and his mom. my Mom and all the Moms came running out of the house sobbing "The President's been killed" All the Moms all gathered right in the middle of street. And cried. Then the Dad's came home and all the families gathered as if it was someone close to them......

Not sure why we were home that day but we were. We were playing, in full uniforms (remember those Boomers?) when it happened.

Little did we know that was the end of the "Leave it Beaver" America. The end of the innocence.

A year later, the BEATLES invaded America and that blew the lid off the sixties.

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Response to DreamGypsy (Original post)

Thu Nov 22, 2012, 01:40 PM

5. We were on vacation in Baguio in the Philippines

(my dad was USAF and we were stationed in Japan for 3 years). I was 6 that year, the same age as Caroline.

We had gone for a walk that day - we passed a big white building that I think was the ambassador's formal summer residence, and the flag was at half mast, so we thought some official must have died. Later, as we wrapped up our walk near the miniature golf course, a young Filipino man who worked there came running across the grass to us, yelling that the President had been shot and killed.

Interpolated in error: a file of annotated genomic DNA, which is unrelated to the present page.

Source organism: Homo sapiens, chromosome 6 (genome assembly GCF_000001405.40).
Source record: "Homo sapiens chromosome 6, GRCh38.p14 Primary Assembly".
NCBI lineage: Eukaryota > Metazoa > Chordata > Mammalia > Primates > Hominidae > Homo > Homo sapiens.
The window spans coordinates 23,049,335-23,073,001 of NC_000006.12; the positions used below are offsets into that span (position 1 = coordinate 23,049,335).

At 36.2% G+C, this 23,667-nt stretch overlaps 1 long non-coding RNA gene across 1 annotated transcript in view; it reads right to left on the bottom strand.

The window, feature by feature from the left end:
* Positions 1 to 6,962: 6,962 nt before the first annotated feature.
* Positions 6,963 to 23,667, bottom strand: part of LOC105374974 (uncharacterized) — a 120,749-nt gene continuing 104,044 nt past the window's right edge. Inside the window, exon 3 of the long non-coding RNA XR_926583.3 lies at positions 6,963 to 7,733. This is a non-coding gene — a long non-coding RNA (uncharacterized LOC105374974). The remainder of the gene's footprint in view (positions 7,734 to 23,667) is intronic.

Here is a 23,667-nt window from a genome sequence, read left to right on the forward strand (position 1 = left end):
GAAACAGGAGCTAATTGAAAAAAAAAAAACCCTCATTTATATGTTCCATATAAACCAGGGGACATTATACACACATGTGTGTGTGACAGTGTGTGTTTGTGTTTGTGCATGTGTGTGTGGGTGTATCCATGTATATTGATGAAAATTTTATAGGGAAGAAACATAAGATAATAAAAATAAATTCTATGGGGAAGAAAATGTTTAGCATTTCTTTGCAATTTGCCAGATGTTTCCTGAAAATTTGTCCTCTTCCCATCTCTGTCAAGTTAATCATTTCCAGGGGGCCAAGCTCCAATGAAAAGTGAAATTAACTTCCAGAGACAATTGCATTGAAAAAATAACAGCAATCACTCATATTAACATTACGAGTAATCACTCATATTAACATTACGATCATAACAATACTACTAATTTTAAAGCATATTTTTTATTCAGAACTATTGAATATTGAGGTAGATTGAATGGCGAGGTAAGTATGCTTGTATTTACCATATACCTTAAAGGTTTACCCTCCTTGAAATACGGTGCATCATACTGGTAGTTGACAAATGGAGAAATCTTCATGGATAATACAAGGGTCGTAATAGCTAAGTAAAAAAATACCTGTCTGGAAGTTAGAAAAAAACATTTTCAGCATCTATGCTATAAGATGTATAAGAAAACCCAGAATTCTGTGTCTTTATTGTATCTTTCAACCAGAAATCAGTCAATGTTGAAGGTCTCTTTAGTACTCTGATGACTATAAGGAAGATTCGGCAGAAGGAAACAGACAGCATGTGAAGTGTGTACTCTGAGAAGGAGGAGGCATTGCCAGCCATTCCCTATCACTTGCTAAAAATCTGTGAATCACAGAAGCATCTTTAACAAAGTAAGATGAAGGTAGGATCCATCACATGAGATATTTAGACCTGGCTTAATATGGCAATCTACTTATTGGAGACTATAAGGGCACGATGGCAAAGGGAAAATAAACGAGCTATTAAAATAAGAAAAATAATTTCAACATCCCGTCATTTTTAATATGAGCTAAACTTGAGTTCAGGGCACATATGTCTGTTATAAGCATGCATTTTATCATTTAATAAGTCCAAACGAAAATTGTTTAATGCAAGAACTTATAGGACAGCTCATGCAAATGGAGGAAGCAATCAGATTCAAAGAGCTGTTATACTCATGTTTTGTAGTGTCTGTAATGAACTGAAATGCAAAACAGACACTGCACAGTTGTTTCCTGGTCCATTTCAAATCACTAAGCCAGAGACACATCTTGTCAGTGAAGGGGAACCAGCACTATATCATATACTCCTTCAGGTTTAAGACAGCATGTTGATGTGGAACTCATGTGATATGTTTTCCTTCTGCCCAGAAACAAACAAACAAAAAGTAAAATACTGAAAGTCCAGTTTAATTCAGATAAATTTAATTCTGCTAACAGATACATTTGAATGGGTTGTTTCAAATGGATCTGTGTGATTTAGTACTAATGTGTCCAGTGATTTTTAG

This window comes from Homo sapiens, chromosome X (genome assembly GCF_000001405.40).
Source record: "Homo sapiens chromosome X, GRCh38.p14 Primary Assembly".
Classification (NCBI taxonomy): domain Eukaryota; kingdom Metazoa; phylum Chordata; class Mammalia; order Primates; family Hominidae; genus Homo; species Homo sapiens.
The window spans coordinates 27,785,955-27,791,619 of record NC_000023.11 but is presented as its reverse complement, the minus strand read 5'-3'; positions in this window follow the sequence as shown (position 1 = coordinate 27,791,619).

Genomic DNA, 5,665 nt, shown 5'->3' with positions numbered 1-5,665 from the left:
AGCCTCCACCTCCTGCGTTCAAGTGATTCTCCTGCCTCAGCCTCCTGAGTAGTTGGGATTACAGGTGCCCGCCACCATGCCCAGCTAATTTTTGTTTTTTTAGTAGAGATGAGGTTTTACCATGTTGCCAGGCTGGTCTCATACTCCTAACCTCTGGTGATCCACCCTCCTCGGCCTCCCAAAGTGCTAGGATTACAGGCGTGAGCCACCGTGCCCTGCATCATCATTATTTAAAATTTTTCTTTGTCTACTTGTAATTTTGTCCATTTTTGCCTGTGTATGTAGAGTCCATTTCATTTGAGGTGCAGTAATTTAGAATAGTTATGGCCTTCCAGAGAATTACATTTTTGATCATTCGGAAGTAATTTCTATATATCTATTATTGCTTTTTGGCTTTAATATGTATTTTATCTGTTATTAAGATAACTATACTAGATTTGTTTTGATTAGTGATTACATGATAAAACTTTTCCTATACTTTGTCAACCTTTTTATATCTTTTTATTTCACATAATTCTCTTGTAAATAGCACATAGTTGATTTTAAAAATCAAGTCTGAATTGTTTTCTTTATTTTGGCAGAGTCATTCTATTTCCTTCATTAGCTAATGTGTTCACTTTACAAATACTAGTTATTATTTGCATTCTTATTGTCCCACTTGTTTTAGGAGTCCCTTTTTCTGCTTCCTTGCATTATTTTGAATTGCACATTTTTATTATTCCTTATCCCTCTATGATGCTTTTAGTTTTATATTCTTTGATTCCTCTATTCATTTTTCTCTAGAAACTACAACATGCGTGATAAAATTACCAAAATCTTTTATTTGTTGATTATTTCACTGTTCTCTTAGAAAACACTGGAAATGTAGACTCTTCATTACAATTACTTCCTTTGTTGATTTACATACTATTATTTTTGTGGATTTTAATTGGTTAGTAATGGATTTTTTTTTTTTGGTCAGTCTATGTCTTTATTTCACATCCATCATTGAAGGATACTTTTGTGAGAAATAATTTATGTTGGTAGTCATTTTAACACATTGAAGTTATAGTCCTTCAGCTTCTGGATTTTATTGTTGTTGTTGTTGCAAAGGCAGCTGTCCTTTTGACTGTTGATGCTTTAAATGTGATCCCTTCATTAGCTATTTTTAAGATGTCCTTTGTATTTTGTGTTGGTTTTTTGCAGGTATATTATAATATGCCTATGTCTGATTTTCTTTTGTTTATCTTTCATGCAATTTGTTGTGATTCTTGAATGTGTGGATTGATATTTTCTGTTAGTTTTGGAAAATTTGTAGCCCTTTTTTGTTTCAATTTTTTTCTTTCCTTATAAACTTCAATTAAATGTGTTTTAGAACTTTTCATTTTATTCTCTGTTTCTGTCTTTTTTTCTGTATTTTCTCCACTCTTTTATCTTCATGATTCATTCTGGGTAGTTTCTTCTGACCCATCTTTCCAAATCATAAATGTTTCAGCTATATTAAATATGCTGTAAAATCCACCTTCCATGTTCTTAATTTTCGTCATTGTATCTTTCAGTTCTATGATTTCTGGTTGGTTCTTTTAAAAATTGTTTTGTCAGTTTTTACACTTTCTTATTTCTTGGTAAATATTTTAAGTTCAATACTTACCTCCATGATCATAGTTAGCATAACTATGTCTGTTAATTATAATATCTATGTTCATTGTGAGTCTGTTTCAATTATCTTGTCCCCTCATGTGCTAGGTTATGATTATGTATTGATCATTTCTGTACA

I don't remember my parents' reaction or my sister's, and don't really remember my own emotional state, but I remember that exact moment. The video clip of him running across that lawn to us is burned into my brain, so it obviously was a shocking and distressing thing to me.

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Response to DreamGypsy (Original post)

Thu Nov 22, 2012, 02:06 PM

6. I was in Miss Huba's third grade class

at Mark Twain elementary school in Bettendorf, Iowa. I had walked the six blocks home for lunch and left to walk back to school about 12:30 Central Time.

Arriving back at school, a couple kids that lived closer said they just heard on the TV that President Kennedy had been shot. Most of us hanging around before walking back in the building didn't believe them.

We were all seated at our desks when the bell rang at 12:55. Miss Huba walked in. She looked white as a ghost. She said class was dismissed and we were all to go straight home.

By the time I got back home, Mom had the TV on, tuned to the local Rock Island CBS station. My dad, a DOD foreman at Rock Island Arsenal, had called her a few minutes after I had left to walk back to school. A few minutes later, I watched Walter Cronkite make the announcement.

For the next 3 1/2 days we were glued to the TV. We alternated back and forth between CBS and NBC. We were watching live when Ruby shot Oswald.

That Sunday night, my grandfather--who was 83 and lived with us--said to me "Don't believe this Oswald is the whole story. Somebody powerful wanted President Kennedy dead and now we'll probably never know the real story." It was a strange comment because I never saw anything before or after that indicated Grandpa was in any way political or even cared much about current events.

Still almost three months shy of my 9th birthday, I knew the whole world changed that day.